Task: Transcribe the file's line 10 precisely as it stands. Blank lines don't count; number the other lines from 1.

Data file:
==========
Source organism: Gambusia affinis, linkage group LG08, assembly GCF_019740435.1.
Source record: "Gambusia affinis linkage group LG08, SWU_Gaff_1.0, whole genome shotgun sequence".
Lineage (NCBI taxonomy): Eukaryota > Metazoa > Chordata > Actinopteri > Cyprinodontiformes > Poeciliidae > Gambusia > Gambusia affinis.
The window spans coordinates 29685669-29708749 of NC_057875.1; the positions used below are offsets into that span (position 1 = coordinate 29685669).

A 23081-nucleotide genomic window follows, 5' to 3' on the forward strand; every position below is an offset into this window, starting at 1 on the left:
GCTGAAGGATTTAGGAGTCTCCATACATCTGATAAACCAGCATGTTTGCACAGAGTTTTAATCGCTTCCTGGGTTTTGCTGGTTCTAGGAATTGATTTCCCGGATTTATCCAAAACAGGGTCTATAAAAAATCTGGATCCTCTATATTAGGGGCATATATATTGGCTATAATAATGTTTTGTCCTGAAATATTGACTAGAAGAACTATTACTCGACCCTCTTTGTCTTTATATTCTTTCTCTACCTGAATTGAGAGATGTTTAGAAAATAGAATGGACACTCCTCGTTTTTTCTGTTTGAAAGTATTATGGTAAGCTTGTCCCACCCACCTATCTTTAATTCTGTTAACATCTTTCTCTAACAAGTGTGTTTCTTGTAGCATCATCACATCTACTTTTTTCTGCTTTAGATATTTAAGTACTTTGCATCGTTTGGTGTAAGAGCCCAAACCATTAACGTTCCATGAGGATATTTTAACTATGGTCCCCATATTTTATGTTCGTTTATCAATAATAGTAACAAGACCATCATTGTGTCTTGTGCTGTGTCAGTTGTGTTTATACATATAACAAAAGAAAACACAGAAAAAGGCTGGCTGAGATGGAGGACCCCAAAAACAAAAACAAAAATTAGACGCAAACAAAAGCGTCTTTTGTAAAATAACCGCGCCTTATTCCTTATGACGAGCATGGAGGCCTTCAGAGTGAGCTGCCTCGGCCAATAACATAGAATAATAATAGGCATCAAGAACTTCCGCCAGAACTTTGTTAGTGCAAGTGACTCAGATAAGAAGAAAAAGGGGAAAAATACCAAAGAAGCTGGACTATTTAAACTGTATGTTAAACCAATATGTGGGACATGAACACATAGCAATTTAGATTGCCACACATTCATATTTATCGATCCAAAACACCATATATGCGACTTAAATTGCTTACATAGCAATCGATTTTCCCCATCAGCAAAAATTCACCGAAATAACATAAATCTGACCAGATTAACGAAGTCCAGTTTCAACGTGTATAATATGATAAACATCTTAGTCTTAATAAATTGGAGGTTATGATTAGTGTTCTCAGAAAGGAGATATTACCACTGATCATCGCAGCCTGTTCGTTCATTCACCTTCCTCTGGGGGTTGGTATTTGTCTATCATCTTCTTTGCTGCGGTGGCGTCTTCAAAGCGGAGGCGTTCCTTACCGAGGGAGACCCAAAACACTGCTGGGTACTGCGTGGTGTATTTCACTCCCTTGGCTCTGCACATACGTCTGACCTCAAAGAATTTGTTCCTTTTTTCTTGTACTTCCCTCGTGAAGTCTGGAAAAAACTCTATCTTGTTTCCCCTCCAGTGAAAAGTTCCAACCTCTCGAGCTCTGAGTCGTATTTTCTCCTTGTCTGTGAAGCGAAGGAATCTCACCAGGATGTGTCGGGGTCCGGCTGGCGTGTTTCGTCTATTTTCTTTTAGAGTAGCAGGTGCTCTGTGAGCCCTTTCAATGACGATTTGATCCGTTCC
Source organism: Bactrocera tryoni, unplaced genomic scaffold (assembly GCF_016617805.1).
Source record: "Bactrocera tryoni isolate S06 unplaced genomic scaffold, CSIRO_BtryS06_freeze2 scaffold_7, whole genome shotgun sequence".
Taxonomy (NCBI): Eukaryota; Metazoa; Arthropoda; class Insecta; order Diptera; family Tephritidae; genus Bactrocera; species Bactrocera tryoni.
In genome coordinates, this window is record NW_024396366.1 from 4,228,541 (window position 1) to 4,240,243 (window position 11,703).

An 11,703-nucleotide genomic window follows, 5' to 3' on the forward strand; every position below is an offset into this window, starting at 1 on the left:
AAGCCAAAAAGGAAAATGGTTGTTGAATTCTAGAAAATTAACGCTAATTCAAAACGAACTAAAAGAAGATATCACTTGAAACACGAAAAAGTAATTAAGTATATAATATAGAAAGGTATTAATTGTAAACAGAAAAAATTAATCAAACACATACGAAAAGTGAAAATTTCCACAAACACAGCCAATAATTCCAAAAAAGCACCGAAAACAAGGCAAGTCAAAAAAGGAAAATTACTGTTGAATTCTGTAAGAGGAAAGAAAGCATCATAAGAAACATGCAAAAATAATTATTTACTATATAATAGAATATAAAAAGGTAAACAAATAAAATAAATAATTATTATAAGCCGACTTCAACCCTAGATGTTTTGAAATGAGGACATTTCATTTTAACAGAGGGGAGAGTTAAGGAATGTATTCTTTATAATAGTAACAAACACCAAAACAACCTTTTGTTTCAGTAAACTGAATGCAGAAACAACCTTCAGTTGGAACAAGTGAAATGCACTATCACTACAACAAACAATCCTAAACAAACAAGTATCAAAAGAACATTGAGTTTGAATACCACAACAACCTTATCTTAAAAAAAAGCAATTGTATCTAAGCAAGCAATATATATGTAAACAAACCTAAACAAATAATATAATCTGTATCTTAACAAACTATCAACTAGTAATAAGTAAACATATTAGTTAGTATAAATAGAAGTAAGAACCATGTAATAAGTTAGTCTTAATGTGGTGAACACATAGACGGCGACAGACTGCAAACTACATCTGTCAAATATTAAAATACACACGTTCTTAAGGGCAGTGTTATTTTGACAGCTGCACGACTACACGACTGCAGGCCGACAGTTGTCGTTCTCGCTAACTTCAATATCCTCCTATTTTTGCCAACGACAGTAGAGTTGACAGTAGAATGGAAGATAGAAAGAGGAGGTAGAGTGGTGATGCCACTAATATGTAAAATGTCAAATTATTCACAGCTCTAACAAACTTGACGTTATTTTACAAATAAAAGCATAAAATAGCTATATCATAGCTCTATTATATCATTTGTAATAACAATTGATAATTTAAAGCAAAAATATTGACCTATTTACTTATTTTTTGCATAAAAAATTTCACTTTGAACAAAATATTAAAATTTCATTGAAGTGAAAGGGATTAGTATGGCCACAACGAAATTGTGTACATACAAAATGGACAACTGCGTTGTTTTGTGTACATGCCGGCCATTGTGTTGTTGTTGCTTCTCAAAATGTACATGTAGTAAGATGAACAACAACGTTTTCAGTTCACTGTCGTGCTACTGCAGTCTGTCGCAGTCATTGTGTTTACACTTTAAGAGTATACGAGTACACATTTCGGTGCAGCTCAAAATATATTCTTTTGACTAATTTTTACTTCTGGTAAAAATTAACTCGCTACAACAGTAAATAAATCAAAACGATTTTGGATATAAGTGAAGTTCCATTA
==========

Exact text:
In genome coordinates, this window is record NW_024396366.1 from 4,228,541 (window position 1) to 4,240,243 (window position 11,703).